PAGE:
#ifdefs are nasty. I strive to avoid them at all costs, or to confine them to a single file or something. If you have build-specific code scattered all over the code then you should probably refactor that functionality into build-specific classes or files.

That said, I'll take a thousand ifdefs over two separate branches. Especially if I'm using VC++ 8, which will color-code ifdefs correctly.

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Guest Anonymous Poster   
Guest Anonymous Poster
Good luck with #2, that's a horrific solution. Such a waste of time copying back and forth. Why is #3 not an option? Your boss won't allow it? Seems its a personal project. I'd put common code into seperate files and project specific code into seperate files so it can be blocked out.

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l3mon    128
Ever heard of "post-build-events" and "include paths"?
I'd go with number 2 if the projects have nothing to do with each other except sharing some convenient code.

Just make a "common" include directory and have your project update anything you need to after you built it. Same goes for "pre-build-events" :)

But if it's a huge bunch of code as you described, you should really go for a lib...

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MaulingMonkey    1728
Quote:
Original post by Jaymar
#ifdefs are nasty. I strive to avoid them at all costs, or to confine them to a single file or something. If you have build-specific code scattered all over the code then you should probably refactor that functionality into build-specific classes or files.

That said, I'll take a thousand ifdefs over two separate branches. Especially if I'm using VC++ 8, which will color-code ifdefs correctly.


This about sums up my opinion too (with the noteworthy exception of include guards of course). It's a lesser of two evils issue, and manual syncronization is just repeatedly kicking yourself in the nutts (and a horrible violation of the DRY principle - Don't Repeat Youself). The only time I use multiple branches is when I'm working with multiple versions for bug hunting (comparing "buggy" and "bug free" versions), archival purpouses, or large scale OSS apps which use multiple branches to seperate feature testing/debugging off from the trunk for stability purpouses (or similar).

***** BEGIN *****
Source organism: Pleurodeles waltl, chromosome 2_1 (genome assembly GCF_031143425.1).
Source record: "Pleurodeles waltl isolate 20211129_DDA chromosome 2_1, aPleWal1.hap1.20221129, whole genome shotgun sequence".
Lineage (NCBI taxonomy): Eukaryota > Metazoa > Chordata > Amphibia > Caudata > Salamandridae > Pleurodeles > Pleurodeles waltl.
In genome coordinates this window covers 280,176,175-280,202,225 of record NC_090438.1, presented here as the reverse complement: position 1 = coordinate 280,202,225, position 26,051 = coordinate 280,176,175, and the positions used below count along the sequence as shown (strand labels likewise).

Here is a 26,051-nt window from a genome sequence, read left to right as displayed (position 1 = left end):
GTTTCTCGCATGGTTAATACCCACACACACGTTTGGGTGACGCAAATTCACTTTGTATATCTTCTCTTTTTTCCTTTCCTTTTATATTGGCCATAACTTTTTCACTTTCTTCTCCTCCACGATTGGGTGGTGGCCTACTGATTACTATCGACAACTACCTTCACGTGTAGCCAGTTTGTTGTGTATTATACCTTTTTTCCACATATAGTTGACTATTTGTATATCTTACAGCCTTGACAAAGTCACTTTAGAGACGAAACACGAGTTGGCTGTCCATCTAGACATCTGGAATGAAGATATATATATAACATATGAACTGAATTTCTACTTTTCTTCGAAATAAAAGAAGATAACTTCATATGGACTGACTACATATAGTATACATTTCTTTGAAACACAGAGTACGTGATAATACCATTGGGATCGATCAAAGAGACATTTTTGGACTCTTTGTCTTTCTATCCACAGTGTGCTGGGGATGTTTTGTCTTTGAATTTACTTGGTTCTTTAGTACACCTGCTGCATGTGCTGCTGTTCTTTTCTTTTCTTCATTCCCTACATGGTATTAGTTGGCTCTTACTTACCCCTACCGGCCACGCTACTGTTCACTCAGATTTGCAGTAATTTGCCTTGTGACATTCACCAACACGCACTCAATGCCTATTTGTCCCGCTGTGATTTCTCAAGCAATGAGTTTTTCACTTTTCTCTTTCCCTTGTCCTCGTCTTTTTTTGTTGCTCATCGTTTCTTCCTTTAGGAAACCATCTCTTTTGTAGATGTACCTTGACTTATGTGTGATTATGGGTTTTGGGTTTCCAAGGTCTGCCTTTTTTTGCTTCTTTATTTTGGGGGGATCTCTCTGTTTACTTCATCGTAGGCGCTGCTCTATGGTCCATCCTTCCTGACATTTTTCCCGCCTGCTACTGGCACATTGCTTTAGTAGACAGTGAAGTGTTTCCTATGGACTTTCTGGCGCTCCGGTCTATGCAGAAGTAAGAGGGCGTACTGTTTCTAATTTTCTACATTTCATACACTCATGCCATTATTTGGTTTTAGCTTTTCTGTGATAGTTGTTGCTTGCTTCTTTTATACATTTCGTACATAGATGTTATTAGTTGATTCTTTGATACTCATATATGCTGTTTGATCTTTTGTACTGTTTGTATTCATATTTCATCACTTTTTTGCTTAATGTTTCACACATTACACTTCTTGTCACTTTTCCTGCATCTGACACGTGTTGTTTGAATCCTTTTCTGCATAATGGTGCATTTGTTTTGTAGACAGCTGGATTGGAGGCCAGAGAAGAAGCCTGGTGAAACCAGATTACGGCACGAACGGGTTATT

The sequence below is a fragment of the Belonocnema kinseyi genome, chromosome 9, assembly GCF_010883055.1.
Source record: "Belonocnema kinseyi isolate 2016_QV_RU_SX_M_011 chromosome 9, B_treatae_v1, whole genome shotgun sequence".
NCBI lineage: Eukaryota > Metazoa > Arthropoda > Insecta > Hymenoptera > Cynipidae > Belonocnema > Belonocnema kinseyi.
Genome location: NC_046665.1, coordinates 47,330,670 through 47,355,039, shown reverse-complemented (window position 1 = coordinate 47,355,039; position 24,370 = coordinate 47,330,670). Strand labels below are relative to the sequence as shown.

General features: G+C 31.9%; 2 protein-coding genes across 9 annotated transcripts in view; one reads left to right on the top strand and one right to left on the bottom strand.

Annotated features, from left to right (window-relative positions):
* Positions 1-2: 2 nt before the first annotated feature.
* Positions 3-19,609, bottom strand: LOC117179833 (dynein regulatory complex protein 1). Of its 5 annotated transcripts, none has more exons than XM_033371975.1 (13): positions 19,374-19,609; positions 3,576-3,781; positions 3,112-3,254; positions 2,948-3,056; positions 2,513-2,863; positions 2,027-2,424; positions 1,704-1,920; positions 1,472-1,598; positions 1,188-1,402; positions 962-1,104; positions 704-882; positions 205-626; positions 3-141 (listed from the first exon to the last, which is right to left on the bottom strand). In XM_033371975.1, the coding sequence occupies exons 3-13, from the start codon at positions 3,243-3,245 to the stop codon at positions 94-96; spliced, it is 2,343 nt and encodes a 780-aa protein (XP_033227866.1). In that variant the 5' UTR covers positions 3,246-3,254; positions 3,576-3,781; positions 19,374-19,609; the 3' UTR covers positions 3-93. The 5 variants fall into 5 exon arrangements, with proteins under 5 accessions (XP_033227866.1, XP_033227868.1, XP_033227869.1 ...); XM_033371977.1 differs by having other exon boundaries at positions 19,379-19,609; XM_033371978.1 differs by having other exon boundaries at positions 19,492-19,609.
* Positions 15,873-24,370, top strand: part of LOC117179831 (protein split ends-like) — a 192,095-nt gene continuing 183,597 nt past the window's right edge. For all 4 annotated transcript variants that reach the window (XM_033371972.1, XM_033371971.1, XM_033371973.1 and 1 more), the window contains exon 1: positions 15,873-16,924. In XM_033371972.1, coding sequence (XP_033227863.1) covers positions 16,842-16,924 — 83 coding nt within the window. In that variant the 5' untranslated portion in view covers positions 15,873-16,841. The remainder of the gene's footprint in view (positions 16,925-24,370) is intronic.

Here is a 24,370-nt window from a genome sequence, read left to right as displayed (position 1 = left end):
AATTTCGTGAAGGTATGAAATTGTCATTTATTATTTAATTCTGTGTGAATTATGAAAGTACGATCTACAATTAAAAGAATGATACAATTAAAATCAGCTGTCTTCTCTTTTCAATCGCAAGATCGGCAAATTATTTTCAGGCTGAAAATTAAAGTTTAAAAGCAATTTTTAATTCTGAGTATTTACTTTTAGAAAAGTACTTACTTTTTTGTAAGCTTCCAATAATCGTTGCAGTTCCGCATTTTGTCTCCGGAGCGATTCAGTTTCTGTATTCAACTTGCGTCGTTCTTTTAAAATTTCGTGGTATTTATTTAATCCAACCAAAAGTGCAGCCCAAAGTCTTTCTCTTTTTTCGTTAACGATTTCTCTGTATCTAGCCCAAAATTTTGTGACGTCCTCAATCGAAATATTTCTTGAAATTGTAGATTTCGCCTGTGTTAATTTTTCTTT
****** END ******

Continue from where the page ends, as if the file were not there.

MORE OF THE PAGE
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Guest Anonymous Poster   
Guest Anonymous Poster
If you use anything like a decent IDE for your development, the best way is to make several distinct build targets.

Target 1 contains the aources with the code shared by both different versions, building a static library.
Target 2 holds the sources making up flavour one, and links with the library produced by Target 1.
Target 3 holds the sources making up flavour two, and links with the library produced by Target 1, too.

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Kylotan    9853
I can't imagine trying to manage 2 separate projects with cut and paste. Ifdefs aren't that bad. It should be possible to push those ifdefs into a small minority of files, which can then be managed separately. Some files can be excluded from certain builds to make life easier too.

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Guest Anonymous Poster   
Guest Anonymous Poster
I am not sure if I understand your problem, but why can't you use option 2 but without copying and pasting? I mean, why can't you simply have two projects, each of which depend on whatever files they need?

The only reason I could think of is that there are files which a project "only needs half of", but it seems like those situations, beyond being bizarre, could be very easily refactored into two files, and then the target that needs everything could just include both. This wouldn't seem to involve actually writing any code (beyond a few #includes perhaps).

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Quote:
Original post by SymLinked